Getting a car completely free from scratches, can be a tough- and on the other hand a very satisfying job. You need the right skills, but also the right knowledge to get the job done.
Gloss is a reflection. You always need a light source to see gloss. If there are scratches in the paint, the reflection is disturbed and you will see less gloss. Gloss can be measured with a gloss meter on different angles. There are 3 angles to measure gloss. 20, 60 and 80 degrees. 20 degrees is only used on low reflective objects like wood. For paint 60 and 80 degrees is used.
There are different machines to polish your car. Traditionally, a rotary polisher is used. This machines gives fast results a deep cutting, but is difficult to handle if you are not skilled. Also you can buff holograms in the paint very easy. Nowadays there are also dual action polishers which have an orbit. This orbit varies from 3 to 21 mm. Due to this orbit less heat is brought in to the paint. The pad touches every orbit a different piece of paint and therefore you can polish without holograms.
A car’s paintwork is build up out of multiple layers. It starts with the body panel, and goes all the way up to the clear coat (the upper layer). There a difference between swirl marks and deep scratches. Swirl marks are multiple minor scratches. Deep scratches are bigger and have a ‘V-shape’. These damages have a big influence on the shining performance of the car. Scratches, swirl marks and also holograms can be detected by using sun- or halogen light.
How to remove scratches
Not all scratches can be removed. Some are so deep, that they have damaged the layer under the clear coat, the colour coat layer. These can’t be removed with sanding or a polishing machine. But scratches that didn’t hit the colour coat layer yet, are still removable.
There’s a lot to say about how to remove scratches, but in the end everyone has its own favourite way of working. Still there are some very important basics that everyone needs to know when polishing a car. We made a small checklist:
Checklist removing scratches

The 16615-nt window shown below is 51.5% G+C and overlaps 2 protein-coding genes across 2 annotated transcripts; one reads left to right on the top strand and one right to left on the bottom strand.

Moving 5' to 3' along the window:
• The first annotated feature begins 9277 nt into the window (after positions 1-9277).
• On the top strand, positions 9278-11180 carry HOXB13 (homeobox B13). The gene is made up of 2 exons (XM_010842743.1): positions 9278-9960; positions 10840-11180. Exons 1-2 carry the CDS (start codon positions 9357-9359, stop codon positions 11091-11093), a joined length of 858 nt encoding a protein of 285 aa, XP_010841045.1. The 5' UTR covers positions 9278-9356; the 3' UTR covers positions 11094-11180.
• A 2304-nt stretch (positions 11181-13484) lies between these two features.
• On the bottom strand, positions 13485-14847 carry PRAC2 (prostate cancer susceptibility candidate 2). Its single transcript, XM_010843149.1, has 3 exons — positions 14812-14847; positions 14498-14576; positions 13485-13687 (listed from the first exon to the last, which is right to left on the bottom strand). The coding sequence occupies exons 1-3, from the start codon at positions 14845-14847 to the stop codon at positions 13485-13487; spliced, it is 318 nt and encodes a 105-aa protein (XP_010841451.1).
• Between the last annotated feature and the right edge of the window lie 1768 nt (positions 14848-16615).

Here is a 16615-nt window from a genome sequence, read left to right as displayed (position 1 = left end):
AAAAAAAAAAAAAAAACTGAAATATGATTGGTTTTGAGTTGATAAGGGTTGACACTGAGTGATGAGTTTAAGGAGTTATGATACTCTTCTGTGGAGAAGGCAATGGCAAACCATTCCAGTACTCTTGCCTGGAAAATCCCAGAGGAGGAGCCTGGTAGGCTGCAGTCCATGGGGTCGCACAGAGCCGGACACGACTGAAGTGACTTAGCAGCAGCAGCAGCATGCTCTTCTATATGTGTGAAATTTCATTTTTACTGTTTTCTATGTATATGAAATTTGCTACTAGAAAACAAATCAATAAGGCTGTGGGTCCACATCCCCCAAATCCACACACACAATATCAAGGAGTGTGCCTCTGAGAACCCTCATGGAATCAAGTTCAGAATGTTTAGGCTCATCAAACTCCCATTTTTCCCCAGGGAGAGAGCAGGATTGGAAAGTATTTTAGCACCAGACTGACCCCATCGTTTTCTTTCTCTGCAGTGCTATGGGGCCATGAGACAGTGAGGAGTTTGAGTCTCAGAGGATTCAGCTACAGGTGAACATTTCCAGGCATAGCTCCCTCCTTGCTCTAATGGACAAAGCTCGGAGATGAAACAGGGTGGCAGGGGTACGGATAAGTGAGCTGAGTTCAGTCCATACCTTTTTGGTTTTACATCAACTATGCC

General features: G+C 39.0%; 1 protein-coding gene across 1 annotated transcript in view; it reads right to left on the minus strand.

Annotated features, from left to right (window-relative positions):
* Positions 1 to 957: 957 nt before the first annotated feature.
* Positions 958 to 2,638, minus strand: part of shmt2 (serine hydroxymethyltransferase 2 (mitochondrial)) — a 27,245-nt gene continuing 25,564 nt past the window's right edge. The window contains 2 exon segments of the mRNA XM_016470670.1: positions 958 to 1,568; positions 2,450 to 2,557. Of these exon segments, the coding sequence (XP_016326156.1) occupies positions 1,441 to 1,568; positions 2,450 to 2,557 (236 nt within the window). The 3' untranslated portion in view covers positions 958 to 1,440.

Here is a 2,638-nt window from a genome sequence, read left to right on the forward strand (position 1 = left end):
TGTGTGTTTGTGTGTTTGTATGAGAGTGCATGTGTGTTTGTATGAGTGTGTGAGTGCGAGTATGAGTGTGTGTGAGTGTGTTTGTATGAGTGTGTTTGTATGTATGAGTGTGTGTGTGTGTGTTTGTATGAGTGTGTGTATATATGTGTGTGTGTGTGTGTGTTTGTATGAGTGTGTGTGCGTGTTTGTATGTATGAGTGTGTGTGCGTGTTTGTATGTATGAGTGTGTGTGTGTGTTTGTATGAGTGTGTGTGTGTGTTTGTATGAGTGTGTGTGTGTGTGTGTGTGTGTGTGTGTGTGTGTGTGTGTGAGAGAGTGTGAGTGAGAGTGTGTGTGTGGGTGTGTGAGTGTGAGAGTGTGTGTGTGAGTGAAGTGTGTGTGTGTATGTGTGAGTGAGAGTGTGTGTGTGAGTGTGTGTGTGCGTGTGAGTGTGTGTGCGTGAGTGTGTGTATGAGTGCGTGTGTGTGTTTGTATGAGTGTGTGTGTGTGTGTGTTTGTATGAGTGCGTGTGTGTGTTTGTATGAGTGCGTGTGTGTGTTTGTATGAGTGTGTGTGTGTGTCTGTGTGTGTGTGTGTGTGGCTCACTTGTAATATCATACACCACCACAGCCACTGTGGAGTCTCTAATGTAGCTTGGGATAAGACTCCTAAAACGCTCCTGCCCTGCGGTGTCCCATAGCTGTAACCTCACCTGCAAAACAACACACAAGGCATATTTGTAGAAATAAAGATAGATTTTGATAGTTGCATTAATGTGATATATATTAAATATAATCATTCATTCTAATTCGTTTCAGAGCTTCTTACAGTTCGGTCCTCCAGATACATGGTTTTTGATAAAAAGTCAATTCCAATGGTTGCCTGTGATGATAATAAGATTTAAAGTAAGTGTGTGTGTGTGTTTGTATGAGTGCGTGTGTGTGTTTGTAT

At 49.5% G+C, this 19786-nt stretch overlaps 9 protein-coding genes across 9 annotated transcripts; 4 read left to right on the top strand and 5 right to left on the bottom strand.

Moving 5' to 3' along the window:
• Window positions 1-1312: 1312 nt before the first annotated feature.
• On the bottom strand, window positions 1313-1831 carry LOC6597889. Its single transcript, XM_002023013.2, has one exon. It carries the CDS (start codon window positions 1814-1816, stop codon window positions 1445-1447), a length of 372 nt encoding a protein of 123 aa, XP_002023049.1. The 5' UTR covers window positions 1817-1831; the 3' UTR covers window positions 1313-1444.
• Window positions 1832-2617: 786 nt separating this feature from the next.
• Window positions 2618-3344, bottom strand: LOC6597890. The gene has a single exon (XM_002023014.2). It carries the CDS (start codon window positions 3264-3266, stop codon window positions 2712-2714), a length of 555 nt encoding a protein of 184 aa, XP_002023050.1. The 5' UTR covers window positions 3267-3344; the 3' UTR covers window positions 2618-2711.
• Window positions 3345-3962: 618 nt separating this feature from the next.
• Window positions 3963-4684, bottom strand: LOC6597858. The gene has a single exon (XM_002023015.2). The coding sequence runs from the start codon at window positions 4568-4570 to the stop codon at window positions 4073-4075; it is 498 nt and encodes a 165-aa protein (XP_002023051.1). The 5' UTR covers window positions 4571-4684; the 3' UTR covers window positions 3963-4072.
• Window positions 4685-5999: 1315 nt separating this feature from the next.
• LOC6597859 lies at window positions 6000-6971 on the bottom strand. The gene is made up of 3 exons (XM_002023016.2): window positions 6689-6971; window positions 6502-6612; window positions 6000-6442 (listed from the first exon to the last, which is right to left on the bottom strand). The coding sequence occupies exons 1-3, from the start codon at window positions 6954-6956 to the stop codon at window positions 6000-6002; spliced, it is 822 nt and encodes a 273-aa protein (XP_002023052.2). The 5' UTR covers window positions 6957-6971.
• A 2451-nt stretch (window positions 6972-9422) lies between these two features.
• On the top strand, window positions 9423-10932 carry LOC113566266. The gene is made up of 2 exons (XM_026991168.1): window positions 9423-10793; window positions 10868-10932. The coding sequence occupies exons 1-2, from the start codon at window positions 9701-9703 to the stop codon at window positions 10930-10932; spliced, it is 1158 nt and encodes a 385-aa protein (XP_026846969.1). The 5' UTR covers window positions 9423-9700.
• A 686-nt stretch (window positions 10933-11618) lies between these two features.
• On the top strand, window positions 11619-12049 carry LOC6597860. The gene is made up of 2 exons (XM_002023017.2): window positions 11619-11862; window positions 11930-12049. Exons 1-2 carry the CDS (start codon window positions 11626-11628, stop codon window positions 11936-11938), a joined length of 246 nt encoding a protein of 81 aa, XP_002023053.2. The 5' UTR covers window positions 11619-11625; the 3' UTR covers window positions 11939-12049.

- Wash the car.
- Prepare the paint by removing contamination like brake-, rail dust and tar (product tip: Cartec Iron Wash with clay pad. For tar you use Cartec Tar and Glue remover.)
- Check the condition of the paintwork with sun- or halogen light.
- If it’s good enough for polishing, check the deepness of the scratches and swirl marks and decide what compound you’ll start with. This can also be done by simply doing a test on a small part of the paintwork. For this test you start with a finishing product. If the scratches can be removed easily, than you know the paint you are working on is relatively soft.
- Polish the whole car in one, two or even three steps, depending on the condition of the paintwork.
- Make sure you do the car part by part and check if you’re making progression. After polishing degrease the polished parts with Panel Spray to check if polishing is done correctly.
- Check the condition of the paintwork again.
Pro-tip for step 7:
There are different measurement tools do this with, but an old school tip is to simply use your thumbnail. If the top of your nail is catching the scratch, it means the scratch is too deep. Note that if a deep scratch is in the clear coat, you have to polish away a lot of this layer. If you do that, it is possible to see a “dent” in the paint, so it is always important to consider if you want to polish it out completely. If you wet the paint, you can see if the scratch disappears. If it does, the scratch will be in the clear coat and therefore can be removed. This is really important.